Agree 100%.

But you also need to be ready for the quick turn-around scenario where you may not have time to pressurize. This can be especially problematic if you are making a repair between matches and are pressed for time to get your robot on the field. If you only need 1 or 2 tanks, the recharge time is quick, but not zero. If you need a lot of tanks to have enough air for some heavy usage, the re-charge time can be multiple minutes. G1 comes into play if it is not a “quick fix”. Tethering and running the compressor while the robot is on the cart rolling through the pits on the way to queue or while loading onto the field is not that much fun.

This issue might also be exacerbated by dumping your air for repairs, or at the request of field staff after matches. At the 2019 Arkansas Regional, an FTA or ref would ask us to open our release valve after every single match. This was something I had never encountered before and I don’t believe it’s actually in the rulebook but it didn’t inconvenience us enough to push the issue with the head referee. @GeeTwo, I know you volunteered at that event. Could you possibly provide insight into this? I don’t think it’s a common practice as we were never asked to dump our air after matches at any other event, including Champs. The staff at the same event also wouldn’t allow us to push our robot onto the field - they required us to carry it - even though it was faster and safer to push the robot over the gate and onto the HAB. This was also only an issue in Little Rock.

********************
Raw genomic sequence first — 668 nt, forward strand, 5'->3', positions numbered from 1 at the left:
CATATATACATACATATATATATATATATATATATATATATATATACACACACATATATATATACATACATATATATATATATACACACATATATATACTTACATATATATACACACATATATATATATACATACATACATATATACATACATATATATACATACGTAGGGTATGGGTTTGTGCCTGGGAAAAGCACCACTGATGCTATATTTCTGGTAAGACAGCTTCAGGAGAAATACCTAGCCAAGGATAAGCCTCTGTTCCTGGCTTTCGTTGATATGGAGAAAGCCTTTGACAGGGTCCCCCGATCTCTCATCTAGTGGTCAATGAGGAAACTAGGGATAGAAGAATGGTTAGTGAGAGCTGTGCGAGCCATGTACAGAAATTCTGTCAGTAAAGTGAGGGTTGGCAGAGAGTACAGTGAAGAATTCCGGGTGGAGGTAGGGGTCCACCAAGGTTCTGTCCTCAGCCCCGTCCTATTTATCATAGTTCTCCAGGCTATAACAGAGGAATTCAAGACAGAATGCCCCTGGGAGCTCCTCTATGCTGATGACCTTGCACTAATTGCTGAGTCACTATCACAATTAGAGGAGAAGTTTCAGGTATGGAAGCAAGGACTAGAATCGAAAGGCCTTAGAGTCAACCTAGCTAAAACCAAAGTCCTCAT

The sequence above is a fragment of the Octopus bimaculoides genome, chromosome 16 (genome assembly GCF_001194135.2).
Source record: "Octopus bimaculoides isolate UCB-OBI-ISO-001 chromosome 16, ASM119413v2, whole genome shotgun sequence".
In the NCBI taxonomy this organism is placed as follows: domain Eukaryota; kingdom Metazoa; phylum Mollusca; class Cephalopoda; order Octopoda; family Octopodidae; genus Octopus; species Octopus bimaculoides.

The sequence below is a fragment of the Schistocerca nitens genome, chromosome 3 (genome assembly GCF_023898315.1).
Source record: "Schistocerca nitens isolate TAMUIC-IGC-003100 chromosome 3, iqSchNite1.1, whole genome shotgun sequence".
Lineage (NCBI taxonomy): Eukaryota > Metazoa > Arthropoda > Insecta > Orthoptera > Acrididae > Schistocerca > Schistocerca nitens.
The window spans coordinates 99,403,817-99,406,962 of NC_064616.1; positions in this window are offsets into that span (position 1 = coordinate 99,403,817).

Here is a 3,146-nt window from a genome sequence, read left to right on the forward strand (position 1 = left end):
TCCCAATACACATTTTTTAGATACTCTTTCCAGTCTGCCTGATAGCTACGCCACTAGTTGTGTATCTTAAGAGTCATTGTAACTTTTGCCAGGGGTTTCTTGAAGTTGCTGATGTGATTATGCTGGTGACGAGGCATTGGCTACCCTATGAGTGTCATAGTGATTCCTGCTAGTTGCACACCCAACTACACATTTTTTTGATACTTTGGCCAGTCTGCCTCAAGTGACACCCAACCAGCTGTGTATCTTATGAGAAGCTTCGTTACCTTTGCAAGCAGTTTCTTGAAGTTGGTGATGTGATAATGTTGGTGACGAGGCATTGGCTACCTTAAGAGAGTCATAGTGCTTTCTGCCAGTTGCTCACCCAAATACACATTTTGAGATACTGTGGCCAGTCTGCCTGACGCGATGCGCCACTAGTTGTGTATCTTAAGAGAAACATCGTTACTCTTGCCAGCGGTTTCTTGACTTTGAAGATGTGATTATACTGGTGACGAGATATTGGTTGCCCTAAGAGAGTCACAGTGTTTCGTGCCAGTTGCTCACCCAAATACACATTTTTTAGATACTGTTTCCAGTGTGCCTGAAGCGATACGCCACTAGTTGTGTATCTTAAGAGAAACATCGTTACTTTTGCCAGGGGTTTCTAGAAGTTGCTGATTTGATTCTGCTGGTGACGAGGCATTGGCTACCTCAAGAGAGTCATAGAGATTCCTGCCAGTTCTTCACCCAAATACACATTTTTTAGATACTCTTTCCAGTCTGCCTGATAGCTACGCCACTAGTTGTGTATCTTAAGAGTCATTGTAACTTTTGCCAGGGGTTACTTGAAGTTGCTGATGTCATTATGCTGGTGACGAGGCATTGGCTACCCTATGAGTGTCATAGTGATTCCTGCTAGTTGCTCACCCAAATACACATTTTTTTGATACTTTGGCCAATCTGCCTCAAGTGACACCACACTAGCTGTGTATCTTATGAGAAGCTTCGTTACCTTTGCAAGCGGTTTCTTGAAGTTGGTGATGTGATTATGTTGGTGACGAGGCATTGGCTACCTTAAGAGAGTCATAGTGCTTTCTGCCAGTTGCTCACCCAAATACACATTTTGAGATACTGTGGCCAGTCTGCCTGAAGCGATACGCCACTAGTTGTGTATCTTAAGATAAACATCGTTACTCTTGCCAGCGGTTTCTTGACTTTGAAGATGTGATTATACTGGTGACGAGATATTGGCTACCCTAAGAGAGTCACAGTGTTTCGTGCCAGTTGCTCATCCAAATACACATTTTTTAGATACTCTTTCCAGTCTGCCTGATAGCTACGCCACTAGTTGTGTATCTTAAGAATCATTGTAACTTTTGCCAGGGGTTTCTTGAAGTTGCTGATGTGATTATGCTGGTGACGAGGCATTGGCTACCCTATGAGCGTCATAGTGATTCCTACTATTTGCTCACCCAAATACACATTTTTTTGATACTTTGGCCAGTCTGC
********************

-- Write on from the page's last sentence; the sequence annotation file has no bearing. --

I apologize for derailing the thread but I think it’s important to be prepared for anything and I’d like to know if these calls were by the book and something OP and others should be prepared for or just overzealous officiating.

It’s not, but they may be trying to be safe and de-energize everything. Turning the robot off is a relatively common ask but dumping air isn’t. Your best move is to ask the rationale.

Understood. Thankfully it was never a huge issue for us (we had much, and I mean MUCH bigger fish to fry at that particular event), but if it’s ever an issue again I’ll put forward to ask the head ref about it. I’d like to add that besides that one point, the Arkansas Regional is run exceptionally well and my former team was ecstatic to get the opportunity to return this year. I don’t mean to seem like I’m bashing anyone at all.

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No, I didn’t spend much time in the arena as an inspector. From what you said, it sounded like it was coming from the FTA rather than the LRI. I’ll be there again this year; I’ll try to remember to ask about it at one of the inspectors’ meetings.

Much appreciated. Like I said, it was never a huge issue, just an anomaly I was curious about.